It was a packed hall that listened in rapt attention as NDTV's Prannoy Roy quizzed and cajoled and revealed facets of the lives of two of the biggest giants in the IT world today – Bill Gates, Chairman and Chief Software Architect, Microsoft, and N R Narayana Murthy, Founder and Chief Mentor, Infosys.
It was a series of 'Did you know…' that the two IT stalwarts revealed, on some gentle coaxing by the seasoned Roy. For instance, did you know that the major turning point in Gates life was when he left school? Or did you know that Infosys, which has a current market cap of $17 billion, was almost sold for $1 million way back in 1991? Or did you know that Gates biggest dream these days is to build a software that will enable us to listen to our computers talk to us?
True, the question-answer session, which was telecast on NDTV 24X7 and NDTV Profit on Wednesday evening, skirted touchy topics like the Microsoft Anti-Trust issue, Google breathing down Microsoft's neck and Murthy's recent unpleasant experience with Deve Gowda over Bangalore's infrastructure and land allotment.
Roy started out the session by mentioning several similarities between Gates and Murthy – for instance, besides being iconic entrepreneurs, both started life as hardcore software guys, both today have given up being CEOs and taken a step back, both have superb right hand men – Steve Ballmer and Nandan Nilekani, both have huge businesses but an equally large contribution to social goals, both believed in spreading their wealth among employess through ESOPS and both withdrew that later on.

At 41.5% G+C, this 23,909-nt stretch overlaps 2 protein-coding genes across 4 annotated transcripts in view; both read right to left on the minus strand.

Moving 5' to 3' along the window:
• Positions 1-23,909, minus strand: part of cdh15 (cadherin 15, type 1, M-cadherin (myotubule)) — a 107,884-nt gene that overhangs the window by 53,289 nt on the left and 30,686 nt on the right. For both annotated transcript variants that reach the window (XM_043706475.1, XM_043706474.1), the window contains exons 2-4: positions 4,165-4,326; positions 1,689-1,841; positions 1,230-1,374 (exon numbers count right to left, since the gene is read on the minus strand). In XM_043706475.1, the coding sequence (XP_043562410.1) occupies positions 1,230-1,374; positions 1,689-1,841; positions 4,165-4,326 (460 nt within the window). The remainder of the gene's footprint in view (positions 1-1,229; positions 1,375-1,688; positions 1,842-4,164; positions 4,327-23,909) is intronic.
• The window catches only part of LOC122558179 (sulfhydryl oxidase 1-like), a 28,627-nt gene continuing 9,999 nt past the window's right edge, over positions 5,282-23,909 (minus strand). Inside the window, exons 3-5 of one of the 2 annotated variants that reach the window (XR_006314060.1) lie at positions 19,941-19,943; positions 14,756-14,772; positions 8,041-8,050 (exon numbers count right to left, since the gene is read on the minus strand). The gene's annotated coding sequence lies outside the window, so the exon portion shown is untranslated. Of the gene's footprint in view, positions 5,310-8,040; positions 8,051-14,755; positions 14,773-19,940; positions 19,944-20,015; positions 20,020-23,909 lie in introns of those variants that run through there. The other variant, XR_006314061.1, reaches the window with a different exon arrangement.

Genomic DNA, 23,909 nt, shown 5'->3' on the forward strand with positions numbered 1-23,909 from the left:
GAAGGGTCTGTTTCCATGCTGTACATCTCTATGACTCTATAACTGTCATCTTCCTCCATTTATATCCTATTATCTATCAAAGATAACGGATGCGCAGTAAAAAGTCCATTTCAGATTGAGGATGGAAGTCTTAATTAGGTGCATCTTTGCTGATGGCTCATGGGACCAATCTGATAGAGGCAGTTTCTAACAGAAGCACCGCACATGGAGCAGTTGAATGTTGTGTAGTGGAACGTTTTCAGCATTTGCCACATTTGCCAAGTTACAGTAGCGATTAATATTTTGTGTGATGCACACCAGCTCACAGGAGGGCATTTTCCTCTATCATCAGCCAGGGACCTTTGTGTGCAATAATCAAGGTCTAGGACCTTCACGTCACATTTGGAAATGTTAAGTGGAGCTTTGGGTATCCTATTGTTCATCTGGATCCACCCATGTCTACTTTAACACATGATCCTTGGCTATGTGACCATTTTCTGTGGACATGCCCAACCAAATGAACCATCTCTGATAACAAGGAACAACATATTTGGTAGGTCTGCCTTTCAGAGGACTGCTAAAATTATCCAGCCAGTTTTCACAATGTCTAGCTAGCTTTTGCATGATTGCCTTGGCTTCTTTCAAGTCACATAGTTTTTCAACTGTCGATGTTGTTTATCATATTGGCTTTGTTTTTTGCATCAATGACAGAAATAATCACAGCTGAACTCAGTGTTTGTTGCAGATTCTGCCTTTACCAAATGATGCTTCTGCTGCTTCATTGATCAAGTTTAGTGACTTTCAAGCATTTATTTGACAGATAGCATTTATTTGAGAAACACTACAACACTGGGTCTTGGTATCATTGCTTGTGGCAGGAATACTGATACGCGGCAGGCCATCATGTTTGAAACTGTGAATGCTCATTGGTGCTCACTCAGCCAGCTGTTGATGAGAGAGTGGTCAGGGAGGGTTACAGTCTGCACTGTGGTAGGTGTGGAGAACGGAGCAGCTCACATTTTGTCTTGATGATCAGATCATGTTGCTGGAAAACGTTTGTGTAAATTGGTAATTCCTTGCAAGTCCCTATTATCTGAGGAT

Listing among the major turning point in his life, the world's richest man said it was a chance to get to work on a school computer when he was all of 13, that developed a love for computers, which shaped his life. The second one was when he left school to set up Microsoft along with Paul Allen.
For Murthy, it was a very unpleasant experience of being incarcerated in a Bulgarian prison that set him on the path – through a series of events – to entrepreneuship and setting up of Infosys.
And what keeps these two IT icons awake at night? Said Gates, tongue firmly in cheek, "Every two years, someone comes to me and says, 'this is the end of your company'. I keep answering, 'not yet'." For Murthy it was, "I am most passionate about work and we want to make Infosys a globally respected corporation. Infosys has to keep achieving more scalabilites in all spheres. My colleagues at Infosys keep pushing for higher and higher growth every year. And I keep getting worried about how to achieve these targets."
Not surprisingly, when at the end of the interesting session Roy asked Gates and Murthy whether they would ever enter politics, both replied with a resounding 'No".